An NPR show discussed whether or not Democratic voters believe they have to wait until Sen. Mitch McConnell (R., Ky.) dies to persuade Republican voters to take action on climate change.
1A host Joshua Johnson speculated that Democratic voters think they are "just going to have to wait for the Mitch McConnells of the Republican Party to die" before persuading GOP voters on climate change.
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"I know this is kind of a nihilistic question, but I wish I had a nickel for every time I heard a Democratic voter say, ‘We're just going to have to wait for the older ones to die off,'" Johnson said. "We know that this current generation is much more pragmatic, much more solutions-oriented. The old folks aren't going to change, they're the ones in power."
Johnson asked Time reporter Justin Worland how Democratic voters can swing climate-skeptical Republican voters.
Worland responded that younger voters who are more sympathetic to addressing climate change need to become more active in the Republican Party.
"I think the question is can young people change the dynamics within the Republican Party such that they feel like they need to do something of substance," Worland said.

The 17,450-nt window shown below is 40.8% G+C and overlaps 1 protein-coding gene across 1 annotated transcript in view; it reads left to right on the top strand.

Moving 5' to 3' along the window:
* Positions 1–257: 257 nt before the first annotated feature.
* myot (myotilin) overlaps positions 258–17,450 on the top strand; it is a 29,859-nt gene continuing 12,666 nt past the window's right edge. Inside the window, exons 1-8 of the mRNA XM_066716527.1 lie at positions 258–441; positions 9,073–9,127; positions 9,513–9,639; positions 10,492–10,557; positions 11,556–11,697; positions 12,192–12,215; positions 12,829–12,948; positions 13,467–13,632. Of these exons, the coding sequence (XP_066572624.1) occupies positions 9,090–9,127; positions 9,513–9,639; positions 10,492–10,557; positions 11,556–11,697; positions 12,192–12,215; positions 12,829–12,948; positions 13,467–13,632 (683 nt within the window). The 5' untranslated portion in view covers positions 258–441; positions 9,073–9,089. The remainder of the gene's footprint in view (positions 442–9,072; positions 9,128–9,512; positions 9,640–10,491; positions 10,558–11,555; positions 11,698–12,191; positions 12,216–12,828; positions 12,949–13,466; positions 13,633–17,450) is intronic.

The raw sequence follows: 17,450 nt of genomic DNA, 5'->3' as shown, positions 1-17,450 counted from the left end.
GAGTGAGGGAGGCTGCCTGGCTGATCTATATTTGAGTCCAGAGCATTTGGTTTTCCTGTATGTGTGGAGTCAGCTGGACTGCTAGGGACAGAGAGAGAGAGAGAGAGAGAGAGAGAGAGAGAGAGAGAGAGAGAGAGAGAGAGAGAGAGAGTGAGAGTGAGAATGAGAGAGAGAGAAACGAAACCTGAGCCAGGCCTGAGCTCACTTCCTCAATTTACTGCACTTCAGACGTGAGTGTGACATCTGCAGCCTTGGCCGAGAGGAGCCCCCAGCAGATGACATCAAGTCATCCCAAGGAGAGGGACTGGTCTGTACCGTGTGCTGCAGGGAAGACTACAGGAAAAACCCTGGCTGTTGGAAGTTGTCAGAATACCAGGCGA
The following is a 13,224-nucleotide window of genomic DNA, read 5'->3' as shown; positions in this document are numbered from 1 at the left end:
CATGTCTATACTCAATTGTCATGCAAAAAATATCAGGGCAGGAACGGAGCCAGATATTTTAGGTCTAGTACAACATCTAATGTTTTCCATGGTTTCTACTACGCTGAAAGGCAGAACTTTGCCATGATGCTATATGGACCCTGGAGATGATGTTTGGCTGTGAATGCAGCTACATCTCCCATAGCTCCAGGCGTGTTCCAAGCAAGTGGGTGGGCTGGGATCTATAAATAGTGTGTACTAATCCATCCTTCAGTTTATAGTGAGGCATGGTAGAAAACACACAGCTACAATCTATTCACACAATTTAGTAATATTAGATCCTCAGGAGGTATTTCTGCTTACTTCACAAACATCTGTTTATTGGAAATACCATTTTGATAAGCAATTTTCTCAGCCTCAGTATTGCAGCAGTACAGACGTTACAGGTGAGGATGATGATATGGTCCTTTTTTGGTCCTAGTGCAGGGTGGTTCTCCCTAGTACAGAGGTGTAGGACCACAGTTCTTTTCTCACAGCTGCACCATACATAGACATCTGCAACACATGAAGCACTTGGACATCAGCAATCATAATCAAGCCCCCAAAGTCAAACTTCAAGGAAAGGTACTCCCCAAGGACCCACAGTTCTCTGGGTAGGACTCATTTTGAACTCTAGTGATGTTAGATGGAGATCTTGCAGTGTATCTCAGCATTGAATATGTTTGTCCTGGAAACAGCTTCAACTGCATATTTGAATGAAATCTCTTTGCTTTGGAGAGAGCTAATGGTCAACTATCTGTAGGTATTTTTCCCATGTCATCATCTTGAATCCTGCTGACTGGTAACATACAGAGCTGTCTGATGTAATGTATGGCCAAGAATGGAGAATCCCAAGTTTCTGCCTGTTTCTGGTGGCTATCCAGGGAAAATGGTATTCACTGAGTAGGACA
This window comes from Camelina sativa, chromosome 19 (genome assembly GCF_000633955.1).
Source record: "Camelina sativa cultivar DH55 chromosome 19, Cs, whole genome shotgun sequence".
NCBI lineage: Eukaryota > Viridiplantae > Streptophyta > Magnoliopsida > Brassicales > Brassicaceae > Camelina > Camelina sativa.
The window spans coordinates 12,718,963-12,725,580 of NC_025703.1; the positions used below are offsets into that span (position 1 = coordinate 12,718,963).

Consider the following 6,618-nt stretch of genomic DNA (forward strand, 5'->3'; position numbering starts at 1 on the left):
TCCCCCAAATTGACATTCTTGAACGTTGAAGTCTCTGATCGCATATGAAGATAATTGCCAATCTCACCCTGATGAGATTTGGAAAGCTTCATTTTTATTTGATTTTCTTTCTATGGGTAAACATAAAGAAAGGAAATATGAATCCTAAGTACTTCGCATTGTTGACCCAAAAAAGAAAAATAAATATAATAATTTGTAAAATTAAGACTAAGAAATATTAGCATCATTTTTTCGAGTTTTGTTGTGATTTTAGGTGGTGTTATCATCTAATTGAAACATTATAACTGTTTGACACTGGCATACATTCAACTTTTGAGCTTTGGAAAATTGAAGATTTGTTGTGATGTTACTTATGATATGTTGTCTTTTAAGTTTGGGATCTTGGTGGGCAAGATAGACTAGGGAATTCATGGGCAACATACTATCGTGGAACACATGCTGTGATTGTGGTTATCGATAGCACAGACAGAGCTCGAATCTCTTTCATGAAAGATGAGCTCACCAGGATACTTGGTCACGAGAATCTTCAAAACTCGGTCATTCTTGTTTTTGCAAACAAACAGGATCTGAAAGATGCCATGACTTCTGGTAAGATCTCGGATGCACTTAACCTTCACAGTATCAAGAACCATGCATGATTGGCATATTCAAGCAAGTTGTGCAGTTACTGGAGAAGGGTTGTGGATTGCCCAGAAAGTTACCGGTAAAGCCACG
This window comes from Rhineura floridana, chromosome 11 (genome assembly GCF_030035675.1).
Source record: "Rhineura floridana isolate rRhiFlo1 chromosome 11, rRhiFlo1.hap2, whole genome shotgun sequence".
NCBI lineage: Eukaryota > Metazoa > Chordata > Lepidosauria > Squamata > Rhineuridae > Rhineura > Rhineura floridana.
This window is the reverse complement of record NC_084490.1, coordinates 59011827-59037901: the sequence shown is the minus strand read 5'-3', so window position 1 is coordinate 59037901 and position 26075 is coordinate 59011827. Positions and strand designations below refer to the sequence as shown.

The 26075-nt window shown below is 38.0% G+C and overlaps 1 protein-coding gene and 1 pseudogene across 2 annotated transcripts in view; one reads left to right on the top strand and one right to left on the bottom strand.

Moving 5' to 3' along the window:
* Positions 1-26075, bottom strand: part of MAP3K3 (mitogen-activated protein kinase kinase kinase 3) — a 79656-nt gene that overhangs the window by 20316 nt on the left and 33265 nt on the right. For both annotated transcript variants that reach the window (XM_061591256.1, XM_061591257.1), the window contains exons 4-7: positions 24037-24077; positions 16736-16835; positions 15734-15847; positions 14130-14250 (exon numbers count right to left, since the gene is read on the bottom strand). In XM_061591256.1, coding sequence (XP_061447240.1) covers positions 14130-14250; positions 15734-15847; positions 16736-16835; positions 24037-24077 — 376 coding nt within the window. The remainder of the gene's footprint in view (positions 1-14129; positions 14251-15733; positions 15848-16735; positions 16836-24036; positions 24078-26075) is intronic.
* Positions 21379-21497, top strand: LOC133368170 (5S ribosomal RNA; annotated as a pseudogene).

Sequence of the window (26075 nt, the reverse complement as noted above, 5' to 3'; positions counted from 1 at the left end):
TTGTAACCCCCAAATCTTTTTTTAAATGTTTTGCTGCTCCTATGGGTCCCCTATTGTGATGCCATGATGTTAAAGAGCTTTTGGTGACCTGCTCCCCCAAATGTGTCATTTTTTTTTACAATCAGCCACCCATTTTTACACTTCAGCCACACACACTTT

"I don't think that's about dying out, I think it's about young people showing that they're engaged, that they care about this and really pushing that envelope. I don't think you need to wait for however long for Mitch McConnell and his fellow older Republicans to die off," he said.
"I mean, come on. You're going to wait for Mitch McConnell to die? There are these things called elections. You can vote," said Yale University's Anthony Leiserowitz.
"You want change? Vote."
A February 2019 Pew Research Center poll found Republican voters have become more sympathetic to enacting stricter environmental regulations since 2017. Forty-five percent of Republican voters said they have a positive view of environmental regulations, an increase of 9 percent from 2017.